My teenager's math teacher called to warn us that our son might get an incomplete because of tardies.
"You could get them cleared up with a parent's note," she informed me, sounding like a recording. We live in a town where you can virtually hear the roar of parental heli-blades hovering over the heads of most of our high schoolers.
"No, thanks," I said. "He needs to learn to be on time."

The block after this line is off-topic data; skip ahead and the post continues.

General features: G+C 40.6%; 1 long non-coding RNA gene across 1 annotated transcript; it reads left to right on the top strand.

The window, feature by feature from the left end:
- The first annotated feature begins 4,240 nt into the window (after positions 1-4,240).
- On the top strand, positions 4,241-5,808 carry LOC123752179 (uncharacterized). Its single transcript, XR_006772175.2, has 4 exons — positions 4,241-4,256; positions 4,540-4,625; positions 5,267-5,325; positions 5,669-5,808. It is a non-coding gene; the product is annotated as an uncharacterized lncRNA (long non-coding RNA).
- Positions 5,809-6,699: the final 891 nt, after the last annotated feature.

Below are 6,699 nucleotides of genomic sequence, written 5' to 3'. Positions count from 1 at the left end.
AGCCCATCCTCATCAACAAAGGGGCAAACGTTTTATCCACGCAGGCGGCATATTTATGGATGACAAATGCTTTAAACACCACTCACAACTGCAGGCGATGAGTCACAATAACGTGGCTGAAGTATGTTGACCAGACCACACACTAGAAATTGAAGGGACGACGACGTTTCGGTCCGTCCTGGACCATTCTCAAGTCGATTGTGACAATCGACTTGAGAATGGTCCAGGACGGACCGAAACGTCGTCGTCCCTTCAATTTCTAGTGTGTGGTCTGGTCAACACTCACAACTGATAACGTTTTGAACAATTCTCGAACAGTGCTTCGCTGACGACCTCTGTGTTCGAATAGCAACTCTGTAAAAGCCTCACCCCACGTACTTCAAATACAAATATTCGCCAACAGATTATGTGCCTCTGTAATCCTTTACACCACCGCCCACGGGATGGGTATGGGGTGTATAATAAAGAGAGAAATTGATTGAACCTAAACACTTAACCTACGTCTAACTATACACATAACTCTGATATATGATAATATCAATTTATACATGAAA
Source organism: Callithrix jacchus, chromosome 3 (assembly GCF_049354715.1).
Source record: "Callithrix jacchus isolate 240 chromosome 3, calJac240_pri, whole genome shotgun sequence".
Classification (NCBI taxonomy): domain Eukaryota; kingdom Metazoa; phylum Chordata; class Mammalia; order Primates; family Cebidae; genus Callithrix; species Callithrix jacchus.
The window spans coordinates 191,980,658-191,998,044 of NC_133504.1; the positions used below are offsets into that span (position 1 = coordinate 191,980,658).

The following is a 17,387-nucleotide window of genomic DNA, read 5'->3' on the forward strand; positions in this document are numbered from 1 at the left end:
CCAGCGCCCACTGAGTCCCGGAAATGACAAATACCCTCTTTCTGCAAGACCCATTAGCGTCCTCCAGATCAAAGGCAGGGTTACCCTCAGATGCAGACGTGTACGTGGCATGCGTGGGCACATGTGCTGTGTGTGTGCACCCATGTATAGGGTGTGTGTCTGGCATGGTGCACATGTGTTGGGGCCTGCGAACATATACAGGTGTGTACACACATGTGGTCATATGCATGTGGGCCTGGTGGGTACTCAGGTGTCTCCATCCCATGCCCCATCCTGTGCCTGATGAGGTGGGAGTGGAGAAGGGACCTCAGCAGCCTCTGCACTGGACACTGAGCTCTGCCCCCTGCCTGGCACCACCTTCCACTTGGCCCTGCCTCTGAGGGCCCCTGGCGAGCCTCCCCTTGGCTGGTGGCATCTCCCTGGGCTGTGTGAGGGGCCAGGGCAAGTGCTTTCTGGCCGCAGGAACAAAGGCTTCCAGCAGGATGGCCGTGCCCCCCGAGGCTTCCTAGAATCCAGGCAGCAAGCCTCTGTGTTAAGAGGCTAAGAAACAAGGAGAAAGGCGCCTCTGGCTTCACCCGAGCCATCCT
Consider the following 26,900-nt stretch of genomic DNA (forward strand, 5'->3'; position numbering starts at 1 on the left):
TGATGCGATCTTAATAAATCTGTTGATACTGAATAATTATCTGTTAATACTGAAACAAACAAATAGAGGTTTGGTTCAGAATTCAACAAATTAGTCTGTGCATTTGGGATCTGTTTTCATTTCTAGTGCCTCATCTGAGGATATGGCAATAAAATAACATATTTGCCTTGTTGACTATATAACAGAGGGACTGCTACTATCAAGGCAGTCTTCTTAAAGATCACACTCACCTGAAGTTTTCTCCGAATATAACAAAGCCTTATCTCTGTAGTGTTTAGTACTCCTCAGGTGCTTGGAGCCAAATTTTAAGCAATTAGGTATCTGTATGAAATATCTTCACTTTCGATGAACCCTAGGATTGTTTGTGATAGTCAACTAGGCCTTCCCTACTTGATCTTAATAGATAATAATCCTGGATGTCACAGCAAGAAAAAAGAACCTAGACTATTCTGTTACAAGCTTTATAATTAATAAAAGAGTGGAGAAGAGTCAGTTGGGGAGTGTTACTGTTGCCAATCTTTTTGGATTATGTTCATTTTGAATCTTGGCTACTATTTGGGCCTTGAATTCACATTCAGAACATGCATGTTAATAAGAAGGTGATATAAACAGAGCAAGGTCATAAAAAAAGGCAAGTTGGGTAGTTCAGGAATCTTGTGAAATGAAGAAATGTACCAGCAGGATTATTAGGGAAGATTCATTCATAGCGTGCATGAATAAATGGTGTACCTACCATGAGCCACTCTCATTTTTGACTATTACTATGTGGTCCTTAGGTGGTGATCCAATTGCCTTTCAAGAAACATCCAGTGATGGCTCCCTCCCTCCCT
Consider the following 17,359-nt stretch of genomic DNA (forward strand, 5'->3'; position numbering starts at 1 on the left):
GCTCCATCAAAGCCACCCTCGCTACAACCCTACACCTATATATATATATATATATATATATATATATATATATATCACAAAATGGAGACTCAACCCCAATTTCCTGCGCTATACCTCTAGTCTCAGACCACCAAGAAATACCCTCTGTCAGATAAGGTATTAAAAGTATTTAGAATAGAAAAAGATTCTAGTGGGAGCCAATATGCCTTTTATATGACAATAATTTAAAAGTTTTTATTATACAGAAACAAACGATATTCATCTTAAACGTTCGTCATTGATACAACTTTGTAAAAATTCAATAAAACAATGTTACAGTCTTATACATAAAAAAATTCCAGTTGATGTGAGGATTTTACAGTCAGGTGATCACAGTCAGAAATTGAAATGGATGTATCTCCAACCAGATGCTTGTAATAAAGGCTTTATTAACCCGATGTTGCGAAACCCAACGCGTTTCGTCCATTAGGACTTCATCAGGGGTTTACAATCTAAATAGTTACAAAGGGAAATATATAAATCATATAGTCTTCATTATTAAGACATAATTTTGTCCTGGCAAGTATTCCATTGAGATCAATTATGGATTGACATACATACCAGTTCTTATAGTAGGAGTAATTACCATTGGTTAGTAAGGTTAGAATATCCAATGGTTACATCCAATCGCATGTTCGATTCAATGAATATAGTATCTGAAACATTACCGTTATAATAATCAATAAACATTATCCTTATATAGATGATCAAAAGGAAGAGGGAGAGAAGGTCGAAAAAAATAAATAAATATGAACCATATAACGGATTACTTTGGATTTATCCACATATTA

The teacher was silent for a long minute. "I'm 100% supportive of that decision," she said, and her voice rang with conviction.
It's tough when our peers take moral shortcuts right and left to help their teens "succeed." To stand firm, we need to remember that suffering and failure can be phenomenal teachers. One great task of parents of young adults is to do nothing when they're in pain except stay beside them in silent prayer. And then cheer like crazy when and if they decide to totter back on the playing field, hopefully equipped with a bit more wisdom and strength.